Violet Blanche Douglas-Pennant was the sixth daughter of Lord Penrhyn. Although a Conservative Party member of the London County Council, she developed a reputation as someone with liberal views on social reform. For example, Douglas-Pennant was an active supporter of the Workers' Educational Association and in 1911 the Liberal Government appointed her as National Health Insurance Commissioner for Wales. Douglas-Pennant's salary of £1,000 a year made her the most highly paid woman in Britain.
Douglas-Pennant became an important political figure during the First World War. An organiser of the Scottish Women's Hospital Unit she helped form the Women's Army Auxiliary Corp (WAAC) and was involved in the recruiting campaign for the Women's Royal Naval Service (WRNS).
In April 1918 it was decided to form the Royal Air Force (RAF) by amalgamating the Royal Naval Air Service (RNAS) with the Royal Flying Corps (RFC). Also formed at this time was Women's Royal Air Force (WRAF) and Geoffrey Paine, the Air Ministry Master General of Personnel, appointed Gertrude Crawford as its first commandant. However, Lady Crawford soon discovered she was expected to be little more than a figurehead and that Lieutenant-Colonel Bersey, was actually running the service. Unhappy with this situation, Lady Crawford decided to resign from the post.
Sir Geoffrey Paine now asked Douglas-Pennant to become commander of the Women's Royal Air Force. It was not long before Douglas-Pennant got the impression that the Royal Air Force was not fully committed to the WRAF . She was given no secretarial help and had difficulty getting the use of a staff car for official journeys. Douglas-Pennant resigned but agreed to go back after being promised that her complaints would be dealt with.
Sir William Weir, Secretary of State for Air, asked Lady Margaret Rhondda, Director of of Women's Department of the Ministry of National Service, to report on the state of the WRAF. Rhondda's report was highly critical of Douglas-Pennant, and Weir decided to dismiss her as Commandant of the WRAF and replace her with Helen Gwynne-Vaughan, Overseas Commander of the Women's Army Auxiliary Corps (WAAC). Politicians and trade union leaders were appalled by the treatment of Douglas-Pennant. Lord Ampthill, Mary Macarthur and Jimmy Thomas sent a letter of complaint to the Daily Telegraph about Weir's behaviour.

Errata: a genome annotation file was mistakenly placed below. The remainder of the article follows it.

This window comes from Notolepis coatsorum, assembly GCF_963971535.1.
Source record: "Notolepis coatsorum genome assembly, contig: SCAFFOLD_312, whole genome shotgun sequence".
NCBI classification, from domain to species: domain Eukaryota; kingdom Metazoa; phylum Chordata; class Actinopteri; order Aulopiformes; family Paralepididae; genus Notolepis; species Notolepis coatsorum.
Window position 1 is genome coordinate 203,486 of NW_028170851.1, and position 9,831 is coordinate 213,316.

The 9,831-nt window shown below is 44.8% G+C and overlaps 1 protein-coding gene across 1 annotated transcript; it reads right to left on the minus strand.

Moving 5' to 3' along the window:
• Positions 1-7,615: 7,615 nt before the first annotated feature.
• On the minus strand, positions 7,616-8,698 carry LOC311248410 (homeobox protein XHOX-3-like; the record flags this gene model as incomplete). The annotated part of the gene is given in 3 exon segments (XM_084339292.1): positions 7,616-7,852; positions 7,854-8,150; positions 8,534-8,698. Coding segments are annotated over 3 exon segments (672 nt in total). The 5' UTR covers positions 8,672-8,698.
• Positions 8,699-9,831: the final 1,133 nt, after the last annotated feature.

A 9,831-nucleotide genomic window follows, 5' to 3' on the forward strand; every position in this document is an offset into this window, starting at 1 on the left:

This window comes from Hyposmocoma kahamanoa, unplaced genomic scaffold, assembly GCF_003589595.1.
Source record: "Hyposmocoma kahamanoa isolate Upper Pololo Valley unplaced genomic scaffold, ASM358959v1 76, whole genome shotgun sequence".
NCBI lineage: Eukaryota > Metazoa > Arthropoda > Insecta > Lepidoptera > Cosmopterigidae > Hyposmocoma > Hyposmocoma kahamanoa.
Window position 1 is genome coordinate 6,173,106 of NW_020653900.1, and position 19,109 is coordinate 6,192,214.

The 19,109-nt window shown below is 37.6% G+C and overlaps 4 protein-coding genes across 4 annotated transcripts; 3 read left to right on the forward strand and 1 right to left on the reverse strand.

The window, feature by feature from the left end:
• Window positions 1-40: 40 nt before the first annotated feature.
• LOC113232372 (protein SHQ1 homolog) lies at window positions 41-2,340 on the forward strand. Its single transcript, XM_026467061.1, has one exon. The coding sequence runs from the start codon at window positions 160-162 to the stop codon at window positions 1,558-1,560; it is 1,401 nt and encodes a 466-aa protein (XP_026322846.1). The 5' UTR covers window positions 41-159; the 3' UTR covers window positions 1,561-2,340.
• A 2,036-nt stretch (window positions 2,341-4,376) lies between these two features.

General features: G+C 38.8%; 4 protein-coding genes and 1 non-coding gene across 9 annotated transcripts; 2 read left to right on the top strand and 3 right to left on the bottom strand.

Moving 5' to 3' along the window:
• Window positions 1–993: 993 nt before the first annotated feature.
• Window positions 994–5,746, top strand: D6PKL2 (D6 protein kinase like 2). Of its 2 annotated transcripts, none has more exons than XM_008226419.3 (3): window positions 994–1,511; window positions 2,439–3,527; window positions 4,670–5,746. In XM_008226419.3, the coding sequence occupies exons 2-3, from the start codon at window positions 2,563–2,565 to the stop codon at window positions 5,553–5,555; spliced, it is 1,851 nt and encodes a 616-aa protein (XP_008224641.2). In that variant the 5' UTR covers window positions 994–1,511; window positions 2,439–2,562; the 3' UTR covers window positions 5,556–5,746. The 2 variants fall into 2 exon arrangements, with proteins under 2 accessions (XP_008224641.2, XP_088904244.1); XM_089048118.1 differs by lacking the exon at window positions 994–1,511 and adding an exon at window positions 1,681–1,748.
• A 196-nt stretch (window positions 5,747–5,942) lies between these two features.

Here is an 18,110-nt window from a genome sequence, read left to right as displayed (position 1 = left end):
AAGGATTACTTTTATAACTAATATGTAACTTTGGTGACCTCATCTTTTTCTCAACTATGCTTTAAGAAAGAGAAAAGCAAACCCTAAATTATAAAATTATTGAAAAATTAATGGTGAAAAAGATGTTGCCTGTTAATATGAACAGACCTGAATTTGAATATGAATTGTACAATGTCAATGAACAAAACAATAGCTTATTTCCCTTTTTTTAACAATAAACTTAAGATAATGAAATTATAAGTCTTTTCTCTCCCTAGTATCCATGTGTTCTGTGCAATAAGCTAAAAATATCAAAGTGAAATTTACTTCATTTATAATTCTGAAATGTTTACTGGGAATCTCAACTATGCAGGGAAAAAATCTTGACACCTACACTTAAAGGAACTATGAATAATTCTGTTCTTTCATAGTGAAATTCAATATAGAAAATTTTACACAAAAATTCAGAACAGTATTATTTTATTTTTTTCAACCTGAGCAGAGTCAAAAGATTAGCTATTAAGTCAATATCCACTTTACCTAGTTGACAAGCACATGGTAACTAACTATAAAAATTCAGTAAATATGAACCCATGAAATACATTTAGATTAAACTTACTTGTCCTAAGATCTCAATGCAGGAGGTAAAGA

After the matter was raised in the House of Commons it was decided to set up a House of Lords Committee Inquiry. Douglas-Pennant's case was not helped by making false accusations against several of the witnesses. Douglas-Pennant lost her case and was also successfully sued by two of the libelled witnesses and had to pay substantial damages.
You will remember that I accepted provisionally on the clear understanding that I should be responsible to you for the general administration of the WRAF's. This was apparently not made clear to others concerned - I found myself in the difficult position of seeming to assume responsibilities to which I was not entitled, so I was blocked at every turn. The work that General Livingston requires from the Commandant could well be fulfilled by a subordinate clerk or a well-trained Matron. Please do not think that I care twopence for my own position. I only care about getting the work done smoothly, and I hope you will forgive me for saying that you will never get this force onto a sound footing unless the Commandant is treated with confidence and given due authority.
As soon as I reached his room, he told me very abruptly that he had sent for me to tell me that I was to go. He seemed very angry and told me that though he understood I was very efficient, I was grossly unpopular with everyone who had ever seen me. He spoke in a bullying, blustering and contemptible manner.
Miss Douglas-Pennant enters upon the scene in the character, in her own opinion, of the saviour, eager to find evils which do not exist. She was a woman full of zeal, much impressed with her own importance; very reckless in her imputations upon others, and a person not at all likely to get the best out of those with whom she had to work.
She came up to me at a public meeting and said the RAF had dismissed her and it would do the same to me. She spoke in a loud voice and lots of people heard her. Fortunately Dame Helen Gwynne-Vaughan had warned me.